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Microburst
A microburst is an intense small-scale downdraft produced by a thunderstorm or rain shower. There are two types of microbursts: wet microbursts and dry microbursts. They go through three stages in their cycle, the downburst, outburst, and cushion stages.[1] A microburst can be particularly dangerous to aircraft, especially during landing, due to the wind shear caused by its gust front. Several fatal and historic crashes have been attributed to the phenomenon over the past several decades, and flight crew training goes to great lengths on how to properly recover from a microburst/wind shear event. A microburst often has high winds that can knock over fully grown trees
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Mesocyclone
A mesocyclone is a vortex of air within a convective storm.[1] It is air that rises and rotates around a vertical axis, usually in the same direction as low pressure systems in a given hemisphere. They are most often cyclonic, that is, associated with a localized low-pressure region within a severe thunderstorm. Such thunderstorms can feature strong surface winds and severe hail. Mesocyclones often occur together with updrafts in supercells, within which tornadoes may form at the interchange with certain downdrafts. Mesocyclones are localized, approximately 2 km (1.2 mi) to 10 km (6.2 mi) in diameter within strong thunderstorms.[1] Thunderstorms containing persistent mesocyclones are supercell thunderstorms. Mesocyclones occur on the "mesoscale" from a few kilometers to hundreds of kilometers. Doppler radar is used to identify mesocyclones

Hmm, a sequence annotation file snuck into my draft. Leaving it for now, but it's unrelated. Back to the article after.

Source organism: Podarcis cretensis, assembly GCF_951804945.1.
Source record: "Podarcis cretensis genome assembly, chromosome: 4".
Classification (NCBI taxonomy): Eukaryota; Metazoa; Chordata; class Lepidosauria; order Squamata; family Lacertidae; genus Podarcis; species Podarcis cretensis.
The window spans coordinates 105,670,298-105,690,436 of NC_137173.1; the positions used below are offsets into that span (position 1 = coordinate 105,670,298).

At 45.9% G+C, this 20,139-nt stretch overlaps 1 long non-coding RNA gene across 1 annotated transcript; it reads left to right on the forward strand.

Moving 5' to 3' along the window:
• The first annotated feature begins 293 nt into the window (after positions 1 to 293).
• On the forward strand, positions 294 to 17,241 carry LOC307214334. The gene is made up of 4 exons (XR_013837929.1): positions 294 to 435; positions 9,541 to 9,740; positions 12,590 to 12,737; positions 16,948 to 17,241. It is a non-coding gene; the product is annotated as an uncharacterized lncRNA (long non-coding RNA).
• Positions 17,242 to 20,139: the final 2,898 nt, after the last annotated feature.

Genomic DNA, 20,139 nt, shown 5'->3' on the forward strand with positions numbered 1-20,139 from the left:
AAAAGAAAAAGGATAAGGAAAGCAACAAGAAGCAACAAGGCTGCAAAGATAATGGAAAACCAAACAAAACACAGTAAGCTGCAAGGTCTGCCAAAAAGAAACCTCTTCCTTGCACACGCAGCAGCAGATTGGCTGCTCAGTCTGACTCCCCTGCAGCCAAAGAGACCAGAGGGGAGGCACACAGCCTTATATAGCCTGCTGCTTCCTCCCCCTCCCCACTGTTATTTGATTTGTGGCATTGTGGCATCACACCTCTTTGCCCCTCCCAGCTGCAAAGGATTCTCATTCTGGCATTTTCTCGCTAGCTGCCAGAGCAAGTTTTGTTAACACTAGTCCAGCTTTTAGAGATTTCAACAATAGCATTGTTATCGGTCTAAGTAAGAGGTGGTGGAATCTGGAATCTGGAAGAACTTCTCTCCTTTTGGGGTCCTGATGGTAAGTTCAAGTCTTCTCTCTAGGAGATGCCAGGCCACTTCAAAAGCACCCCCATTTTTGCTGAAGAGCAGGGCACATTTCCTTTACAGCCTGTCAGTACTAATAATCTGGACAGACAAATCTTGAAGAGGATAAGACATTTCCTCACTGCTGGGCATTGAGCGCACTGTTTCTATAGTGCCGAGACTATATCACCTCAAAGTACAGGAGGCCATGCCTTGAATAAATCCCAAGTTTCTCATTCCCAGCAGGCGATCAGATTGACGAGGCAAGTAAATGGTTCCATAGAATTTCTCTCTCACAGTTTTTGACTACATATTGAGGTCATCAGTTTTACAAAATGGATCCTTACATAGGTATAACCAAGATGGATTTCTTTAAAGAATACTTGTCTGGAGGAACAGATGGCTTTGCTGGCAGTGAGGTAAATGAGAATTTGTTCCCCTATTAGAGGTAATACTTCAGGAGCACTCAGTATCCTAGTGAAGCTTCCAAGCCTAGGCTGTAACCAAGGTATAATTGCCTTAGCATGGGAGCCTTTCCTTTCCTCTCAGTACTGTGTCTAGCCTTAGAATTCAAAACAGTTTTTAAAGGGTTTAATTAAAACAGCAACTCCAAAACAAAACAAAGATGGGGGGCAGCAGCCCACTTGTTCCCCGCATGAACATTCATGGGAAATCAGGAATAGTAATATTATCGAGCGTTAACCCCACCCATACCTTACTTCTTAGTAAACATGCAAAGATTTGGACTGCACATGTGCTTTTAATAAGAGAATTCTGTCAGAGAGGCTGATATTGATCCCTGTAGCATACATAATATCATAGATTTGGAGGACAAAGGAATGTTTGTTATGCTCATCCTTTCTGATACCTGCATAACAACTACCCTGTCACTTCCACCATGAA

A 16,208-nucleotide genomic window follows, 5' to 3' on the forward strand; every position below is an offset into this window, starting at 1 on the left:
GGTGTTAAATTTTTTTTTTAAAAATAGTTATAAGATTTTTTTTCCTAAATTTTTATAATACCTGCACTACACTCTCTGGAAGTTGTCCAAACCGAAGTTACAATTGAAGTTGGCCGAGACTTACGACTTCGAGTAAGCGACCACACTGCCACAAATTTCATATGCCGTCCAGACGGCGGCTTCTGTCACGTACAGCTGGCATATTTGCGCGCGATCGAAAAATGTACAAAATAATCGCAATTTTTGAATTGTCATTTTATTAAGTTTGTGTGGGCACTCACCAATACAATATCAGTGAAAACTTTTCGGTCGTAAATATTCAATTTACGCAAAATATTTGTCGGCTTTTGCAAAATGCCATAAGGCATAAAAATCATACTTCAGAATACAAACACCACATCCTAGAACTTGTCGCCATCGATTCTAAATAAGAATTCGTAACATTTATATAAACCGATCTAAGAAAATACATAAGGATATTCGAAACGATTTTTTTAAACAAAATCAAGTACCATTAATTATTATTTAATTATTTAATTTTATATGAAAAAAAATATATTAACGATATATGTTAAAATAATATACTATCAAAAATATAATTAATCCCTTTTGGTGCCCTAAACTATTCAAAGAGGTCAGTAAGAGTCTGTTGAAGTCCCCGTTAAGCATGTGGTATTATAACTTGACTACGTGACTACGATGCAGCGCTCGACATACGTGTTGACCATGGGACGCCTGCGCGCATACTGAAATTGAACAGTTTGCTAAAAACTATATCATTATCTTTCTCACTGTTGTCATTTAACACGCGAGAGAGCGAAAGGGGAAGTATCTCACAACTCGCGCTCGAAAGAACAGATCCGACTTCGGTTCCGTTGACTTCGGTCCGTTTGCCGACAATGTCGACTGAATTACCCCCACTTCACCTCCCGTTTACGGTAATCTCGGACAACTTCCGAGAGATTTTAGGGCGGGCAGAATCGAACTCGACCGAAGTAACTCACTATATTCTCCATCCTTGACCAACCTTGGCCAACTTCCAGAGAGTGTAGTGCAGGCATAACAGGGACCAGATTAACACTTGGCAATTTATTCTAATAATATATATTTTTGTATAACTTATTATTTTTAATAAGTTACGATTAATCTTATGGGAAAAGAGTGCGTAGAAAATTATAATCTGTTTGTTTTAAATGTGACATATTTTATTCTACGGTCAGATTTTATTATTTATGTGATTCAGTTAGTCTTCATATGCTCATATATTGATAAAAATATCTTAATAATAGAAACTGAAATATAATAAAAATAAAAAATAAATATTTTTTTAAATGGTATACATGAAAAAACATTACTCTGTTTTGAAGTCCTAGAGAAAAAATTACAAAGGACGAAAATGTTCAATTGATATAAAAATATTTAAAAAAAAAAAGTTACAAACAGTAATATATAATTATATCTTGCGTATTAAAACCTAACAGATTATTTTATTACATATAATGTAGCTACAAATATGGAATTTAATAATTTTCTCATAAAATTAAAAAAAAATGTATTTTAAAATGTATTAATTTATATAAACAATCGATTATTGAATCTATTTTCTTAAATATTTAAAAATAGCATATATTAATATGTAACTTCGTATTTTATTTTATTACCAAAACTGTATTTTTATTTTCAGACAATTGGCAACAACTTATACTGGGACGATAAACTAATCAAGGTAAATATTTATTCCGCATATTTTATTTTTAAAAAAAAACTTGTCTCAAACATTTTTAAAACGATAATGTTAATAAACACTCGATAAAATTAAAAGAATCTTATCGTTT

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Anticyclone
An anticyclone (that is, opposite to a cyclone) is a weather phenomenon defined by the United States
United States
National Weather
Weather
Service's glossary as "a large-scale circulation of winds around a central region of high atmospheric pressure, clockwise in the Northern Hemisphere, counterclockwise in the Southern Hemisphere".[1] Effects of surface-based anticyclones include clearing skies as well as cooler, drier air. Fog
Fog
can also form overnight within a region of higher pressure. Mid-tropospheric systems, such as the subtropical ridge, deflect tropical cyclones around their periphery and cause a temperature inversion inhibiting free convection near their center, building up surface-based haze under their base
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Heat Burst